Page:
Referee Bjorn Kuipers was bombarded by complaining Chelsea players which seemed to influence his decision. Had there been measures such as a green card in place, Kuipers could have swiftly issued one and the rest of the players would have backed off- questionable decision avoided and control of the match regained.
Another similar incident was a very memorable one, just not as recent, which was Portugal VS England in the 2006 FIFA world cup where Cristiano Ronaldo got his manchester united teammate Wayne Rooney sent off after the English striker came together with Carvalho.
A green card would have alleviated the situation and Ronaldo would have been sent off, but he stayed on, and that all too memorable wink at the Portugal bench was just the salt into English wounds.
Green Cards in CONIFA World Football
The first place where this initiative was implemented was the 2018 CONIFA world cup. The tournament is for independent nations not associated with the football powerhouse FIFA.
When talking to Sky Sports, organizer Paul Watson remarked about the green cards, “We’d like to clamp down on the dissent problem. Football has a problem with the lack of respect for referees.”
I believe that this is a great development as I fully agree with Paul Watson in that there is a major problem in not only football but all sports when it comes to disrespecting officials.
The official is there to ensure the game runs smoothly and uphold the laws of the game to ensure fair play, and when a player goes out of their way to make a referee’s job harder it is unethical and does need to be punished.
The next edition of the competition comes around in 2022 and we could well see this measure implemented again.
Green Cards in Italian Football
In Italy, in the Calcio B league, green cards have also been implemented, however, they have a different purpose. They’re issued to players after a game as a symbol of fair play and sportsmanship.
They are then counted up at the end of the season and players receive merits based on the accumulation of their green cards throughout the season.
This is rather to encourage players to keep within the spirit of the game, a largely undefined facet of football, which is up to them to decide what it is and up to the referee’s discretion as to whether or not a green card should be issued.
These cards are not the same as the yellow and red cards in that they are not exactly physical cards, yes there is actually a green card, but it’s merely a symbol.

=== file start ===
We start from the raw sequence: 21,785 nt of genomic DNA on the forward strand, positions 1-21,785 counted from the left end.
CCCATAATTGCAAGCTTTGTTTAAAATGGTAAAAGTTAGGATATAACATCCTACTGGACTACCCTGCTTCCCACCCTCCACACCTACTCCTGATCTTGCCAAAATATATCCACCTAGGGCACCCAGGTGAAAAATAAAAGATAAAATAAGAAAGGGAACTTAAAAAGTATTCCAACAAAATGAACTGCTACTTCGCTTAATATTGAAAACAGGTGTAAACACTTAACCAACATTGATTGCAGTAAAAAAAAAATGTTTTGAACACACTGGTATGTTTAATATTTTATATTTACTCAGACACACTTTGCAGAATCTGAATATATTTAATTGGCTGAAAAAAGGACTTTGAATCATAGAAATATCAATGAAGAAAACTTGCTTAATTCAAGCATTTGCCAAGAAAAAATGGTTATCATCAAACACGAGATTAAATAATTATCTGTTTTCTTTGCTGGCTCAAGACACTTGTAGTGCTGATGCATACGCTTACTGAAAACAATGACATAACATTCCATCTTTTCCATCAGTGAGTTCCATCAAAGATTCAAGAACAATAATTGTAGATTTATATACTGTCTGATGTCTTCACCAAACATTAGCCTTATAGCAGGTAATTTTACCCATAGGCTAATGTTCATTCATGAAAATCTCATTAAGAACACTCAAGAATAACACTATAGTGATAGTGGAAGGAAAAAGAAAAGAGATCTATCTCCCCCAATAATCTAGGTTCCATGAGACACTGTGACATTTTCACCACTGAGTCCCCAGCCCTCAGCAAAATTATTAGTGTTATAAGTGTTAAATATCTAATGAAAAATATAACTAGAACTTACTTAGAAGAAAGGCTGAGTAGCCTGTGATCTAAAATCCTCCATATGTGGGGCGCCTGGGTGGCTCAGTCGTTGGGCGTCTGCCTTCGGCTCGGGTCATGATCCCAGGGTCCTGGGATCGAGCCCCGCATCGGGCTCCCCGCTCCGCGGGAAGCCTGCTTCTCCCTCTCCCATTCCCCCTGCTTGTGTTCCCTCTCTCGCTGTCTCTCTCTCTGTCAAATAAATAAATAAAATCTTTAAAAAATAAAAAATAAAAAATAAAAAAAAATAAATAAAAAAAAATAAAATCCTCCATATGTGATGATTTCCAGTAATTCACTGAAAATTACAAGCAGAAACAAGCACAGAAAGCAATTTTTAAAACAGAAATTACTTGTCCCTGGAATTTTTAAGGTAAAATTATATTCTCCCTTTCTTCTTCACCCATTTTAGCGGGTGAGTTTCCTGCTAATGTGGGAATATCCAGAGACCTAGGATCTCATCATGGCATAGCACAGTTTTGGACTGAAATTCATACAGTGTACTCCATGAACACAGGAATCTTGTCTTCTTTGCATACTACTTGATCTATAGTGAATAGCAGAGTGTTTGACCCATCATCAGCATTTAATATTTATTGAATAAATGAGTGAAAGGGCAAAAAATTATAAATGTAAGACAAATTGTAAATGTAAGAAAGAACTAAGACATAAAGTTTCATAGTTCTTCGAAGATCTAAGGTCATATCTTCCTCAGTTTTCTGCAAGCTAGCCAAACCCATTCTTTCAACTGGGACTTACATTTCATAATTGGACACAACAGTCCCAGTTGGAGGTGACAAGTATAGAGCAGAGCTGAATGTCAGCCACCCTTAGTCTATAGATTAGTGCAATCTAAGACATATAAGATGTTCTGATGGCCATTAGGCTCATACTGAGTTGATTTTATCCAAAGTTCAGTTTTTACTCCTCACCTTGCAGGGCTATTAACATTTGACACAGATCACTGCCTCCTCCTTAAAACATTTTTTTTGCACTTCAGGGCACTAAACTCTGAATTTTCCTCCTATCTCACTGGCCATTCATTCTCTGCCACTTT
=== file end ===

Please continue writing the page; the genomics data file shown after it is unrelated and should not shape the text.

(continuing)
It does in essence, have a similar effect on the game as that of the CONIFA green card, because, in all honesty, dissent or disrespect towards the referee is under no circumstance within the spirit of the so-called, “beautiful game.”
The fundamental difference is that one is a punishment and the other is an honor.
Additionally, the Italian version is for players who go over and above the usual confines of the spirit of football and display an outstanding gesture.
Whereas the CONIFA version simply requires players to remain respectful and within these confines.
Will the Green Cards be Used More in the Future?
CONIFA is onto something here, and although it may not be in the mainstream football world yet, with the big moves people like Arsene Wenger are making to shake up and improve the game, I wouldn’t be surprised if we see this directive adopted by the powerhouses such as FIFA, CONMEBOL, and UEFA.
The only issue is, that some players, managers, and maybe even fans may be against it. Anything new in football is almost always met with animosity, as we saw with the introduction of VAR (Video Assistant Referee) at the 2018 edition of the FIFA world cup.
If it does make its emergence onto the world stage, we will have to treat it with patience and wait for players, officials, and managers alike, to adjust to the new rules and expect to be hit very hard by green cards before players learn to stop disrespecting match officials.
Another question that is raised, is which green card should be adopted if one is to be adopted? My view – both.
One of them will have to change color, maybe we can have a blue or purple card as well, but there is no reason that both of these initiatives cannot be adopted and adapted to further develop the modern game.
So will we see green cards in the future? I cannot give a definitive answer. Do I want to see green cards in the future? Yes, I do.